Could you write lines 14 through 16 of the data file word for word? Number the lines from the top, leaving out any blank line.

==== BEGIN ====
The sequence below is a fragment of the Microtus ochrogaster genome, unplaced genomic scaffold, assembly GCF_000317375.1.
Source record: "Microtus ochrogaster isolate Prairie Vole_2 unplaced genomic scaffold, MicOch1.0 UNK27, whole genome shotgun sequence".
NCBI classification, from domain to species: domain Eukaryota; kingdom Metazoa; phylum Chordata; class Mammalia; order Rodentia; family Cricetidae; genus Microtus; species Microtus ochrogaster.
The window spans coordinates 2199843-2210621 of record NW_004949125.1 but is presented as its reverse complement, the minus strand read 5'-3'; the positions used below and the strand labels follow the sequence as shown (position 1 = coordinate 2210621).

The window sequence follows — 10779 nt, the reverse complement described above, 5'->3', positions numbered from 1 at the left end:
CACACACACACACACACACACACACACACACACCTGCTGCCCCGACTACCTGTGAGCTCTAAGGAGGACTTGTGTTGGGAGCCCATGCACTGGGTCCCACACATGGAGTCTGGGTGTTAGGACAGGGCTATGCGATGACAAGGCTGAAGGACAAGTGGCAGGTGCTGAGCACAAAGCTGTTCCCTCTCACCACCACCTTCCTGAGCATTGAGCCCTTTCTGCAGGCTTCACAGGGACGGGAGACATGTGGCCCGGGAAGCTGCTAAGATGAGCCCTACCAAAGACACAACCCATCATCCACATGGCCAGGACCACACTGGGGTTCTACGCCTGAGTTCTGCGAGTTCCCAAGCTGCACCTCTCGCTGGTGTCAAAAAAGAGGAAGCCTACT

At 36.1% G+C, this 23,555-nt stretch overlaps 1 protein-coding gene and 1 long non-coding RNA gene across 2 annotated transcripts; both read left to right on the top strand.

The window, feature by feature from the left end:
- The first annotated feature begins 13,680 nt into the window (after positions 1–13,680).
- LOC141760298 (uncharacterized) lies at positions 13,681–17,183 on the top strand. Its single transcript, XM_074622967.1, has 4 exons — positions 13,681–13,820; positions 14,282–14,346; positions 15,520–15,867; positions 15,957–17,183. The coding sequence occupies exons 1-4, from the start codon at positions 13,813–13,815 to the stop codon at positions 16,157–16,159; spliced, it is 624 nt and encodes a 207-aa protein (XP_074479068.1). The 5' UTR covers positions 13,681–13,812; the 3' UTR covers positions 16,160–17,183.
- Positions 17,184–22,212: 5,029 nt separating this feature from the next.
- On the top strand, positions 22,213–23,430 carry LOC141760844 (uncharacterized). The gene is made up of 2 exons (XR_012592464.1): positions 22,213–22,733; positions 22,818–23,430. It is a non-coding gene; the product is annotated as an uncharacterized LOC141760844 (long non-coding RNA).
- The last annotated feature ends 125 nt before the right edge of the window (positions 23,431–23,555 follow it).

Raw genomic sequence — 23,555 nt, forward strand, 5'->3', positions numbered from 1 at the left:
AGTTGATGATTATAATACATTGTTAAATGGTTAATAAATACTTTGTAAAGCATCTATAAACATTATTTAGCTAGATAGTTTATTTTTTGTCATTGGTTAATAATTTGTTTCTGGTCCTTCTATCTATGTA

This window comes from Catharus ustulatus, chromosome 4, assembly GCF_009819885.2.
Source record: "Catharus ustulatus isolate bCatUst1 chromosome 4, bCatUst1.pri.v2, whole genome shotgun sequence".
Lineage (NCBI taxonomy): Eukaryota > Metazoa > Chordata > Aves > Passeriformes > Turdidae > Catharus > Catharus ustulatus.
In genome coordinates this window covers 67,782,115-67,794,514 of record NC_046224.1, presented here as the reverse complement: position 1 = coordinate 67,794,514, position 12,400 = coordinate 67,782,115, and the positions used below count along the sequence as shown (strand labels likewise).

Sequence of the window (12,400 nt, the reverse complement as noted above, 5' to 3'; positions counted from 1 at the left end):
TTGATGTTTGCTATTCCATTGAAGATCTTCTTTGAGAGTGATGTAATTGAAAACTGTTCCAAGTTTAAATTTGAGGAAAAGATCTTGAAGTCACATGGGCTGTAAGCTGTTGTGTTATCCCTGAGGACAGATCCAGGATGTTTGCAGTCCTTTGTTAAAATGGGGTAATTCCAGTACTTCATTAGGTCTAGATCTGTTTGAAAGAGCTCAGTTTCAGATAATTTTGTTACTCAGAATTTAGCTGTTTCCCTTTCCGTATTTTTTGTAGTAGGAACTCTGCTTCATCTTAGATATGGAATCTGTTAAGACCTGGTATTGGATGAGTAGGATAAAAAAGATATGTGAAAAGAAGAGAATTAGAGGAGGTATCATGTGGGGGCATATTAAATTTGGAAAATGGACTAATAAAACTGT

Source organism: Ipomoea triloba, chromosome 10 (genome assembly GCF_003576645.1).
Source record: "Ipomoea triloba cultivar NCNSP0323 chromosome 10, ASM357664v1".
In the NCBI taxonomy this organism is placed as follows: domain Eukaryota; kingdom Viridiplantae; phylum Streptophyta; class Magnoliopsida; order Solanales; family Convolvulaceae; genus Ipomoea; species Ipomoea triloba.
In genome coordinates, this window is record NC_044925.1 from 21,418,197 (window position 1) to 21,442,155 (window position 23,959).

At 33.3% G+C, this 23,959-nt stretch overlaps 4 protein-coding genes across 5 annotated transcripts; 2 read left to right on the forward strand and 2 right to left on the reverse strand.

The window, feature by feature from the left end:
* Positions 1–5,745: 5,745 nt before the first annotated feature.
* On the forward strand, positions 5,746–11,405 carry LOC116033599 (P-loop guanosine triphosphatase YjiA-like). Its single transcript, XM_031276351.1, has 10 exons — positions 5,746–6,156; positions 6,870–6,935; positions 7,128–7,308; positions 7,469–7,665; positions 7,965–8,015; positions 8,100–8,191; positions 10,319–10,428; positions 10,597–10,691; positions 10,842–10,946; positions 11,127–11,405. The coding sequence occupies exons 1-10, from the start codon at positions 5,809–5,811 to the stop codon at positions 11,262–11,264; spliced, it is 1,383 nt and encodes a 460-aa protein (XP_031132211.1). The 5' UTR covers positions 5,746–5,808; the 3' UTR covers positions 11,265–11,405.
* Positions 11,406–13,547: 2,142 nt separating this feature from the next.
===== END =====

Raw genomic sequence — 23,555 nt, forward strand, 5'->3', positions numbered from 1 at the left:
AGTTGATGATTATAATACATTGTTAAATGGTTAATAAATACTTTGTAAAGCATCTATAAACATTATTTAGCTAGATAGTTTATTTTTTGTCATTGGTTAATAATTTGTTTCTGGTCCTTCTATCTATGTA

This window comes from Catharus ustulatus, chromosome 4, assembly GCF_009819885.2.